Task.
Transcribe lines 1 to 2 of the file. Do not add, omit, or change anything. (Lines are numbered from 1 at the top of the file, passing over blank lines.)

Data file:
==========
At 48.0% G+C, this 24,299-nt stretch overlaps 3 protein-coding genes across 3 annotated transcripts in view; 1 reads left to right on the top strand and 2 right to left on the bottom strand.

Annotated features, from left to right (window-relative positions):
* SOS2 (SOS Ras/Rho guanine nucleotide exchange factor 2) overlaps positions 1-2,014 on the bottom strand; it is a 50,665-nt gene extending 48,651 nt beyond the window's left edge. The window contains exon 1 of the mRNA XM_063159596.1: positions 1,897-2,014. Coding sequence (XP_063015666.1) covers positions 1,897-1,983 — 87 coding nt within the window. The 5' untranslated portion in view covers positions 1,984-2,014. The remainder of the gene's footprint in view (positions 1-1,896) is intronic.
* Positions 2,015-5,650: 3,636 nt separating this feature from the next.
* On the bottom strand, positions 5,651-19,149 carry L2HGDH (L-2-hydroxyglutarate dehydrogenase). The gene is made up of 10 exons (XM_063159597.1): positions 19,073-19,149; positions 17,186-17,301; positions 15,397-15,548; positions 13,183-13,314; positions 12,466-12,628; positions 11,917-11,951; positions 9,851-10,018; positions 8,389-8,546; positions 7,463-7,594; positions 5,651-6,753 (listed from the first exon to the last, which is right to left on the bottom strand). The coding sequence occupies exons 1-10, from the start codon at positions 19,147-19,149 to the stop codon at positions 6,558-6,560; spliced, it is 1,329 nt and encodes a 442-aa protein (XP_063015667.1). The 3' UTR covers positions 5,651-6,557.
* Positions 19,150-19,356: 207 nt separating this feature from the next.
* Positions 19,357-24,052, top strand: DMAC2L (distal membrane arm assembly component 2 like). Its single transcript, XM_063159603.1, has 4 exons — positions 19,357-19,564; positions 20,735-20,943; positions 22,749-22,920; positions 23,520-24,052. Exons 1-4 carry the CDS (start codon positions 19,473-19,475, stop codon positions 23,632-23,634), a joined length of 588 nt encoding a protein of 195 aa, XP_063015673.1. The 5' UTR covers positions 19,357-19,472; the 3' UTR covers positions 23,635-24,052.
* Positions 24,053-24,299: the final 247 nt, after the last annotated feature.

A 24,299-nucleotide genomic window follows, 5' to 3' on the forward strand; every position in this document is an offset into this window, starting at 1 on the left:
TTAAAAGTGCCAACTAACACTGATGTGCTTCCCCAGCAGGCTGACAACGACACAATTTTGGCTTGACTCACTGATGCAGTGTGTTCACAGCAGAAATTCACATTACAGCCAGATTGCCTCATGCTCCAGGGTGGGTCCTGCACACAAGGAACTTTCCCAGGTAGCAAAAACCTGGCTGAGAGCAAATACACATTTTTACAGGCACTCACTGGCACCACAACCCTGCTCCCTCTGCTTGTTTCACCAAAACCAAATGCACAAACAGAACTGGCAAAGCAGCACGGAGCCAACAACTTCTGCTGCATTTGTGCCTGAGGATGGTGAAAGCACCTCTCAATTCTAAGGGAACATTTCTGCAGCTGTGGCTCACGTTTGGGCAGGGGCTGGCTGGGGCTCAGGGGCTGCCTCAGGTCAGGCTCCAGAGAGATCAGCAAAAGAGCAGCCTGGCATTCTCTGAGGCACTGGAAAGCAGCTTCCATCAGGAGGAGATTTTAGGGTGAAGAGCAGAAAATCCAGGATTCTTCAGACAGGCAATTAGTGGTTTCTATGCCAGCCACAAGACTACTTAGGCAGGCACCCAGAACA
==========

At 48.0% G+C, this 24,299-nt stretch overlaps 3 protein-coding genes across 3 annotated transcripts in view; 1 reads left to right on the top strand and 2 right to left on the bottom strand.

Annotated features, from left to right (window-relative positions):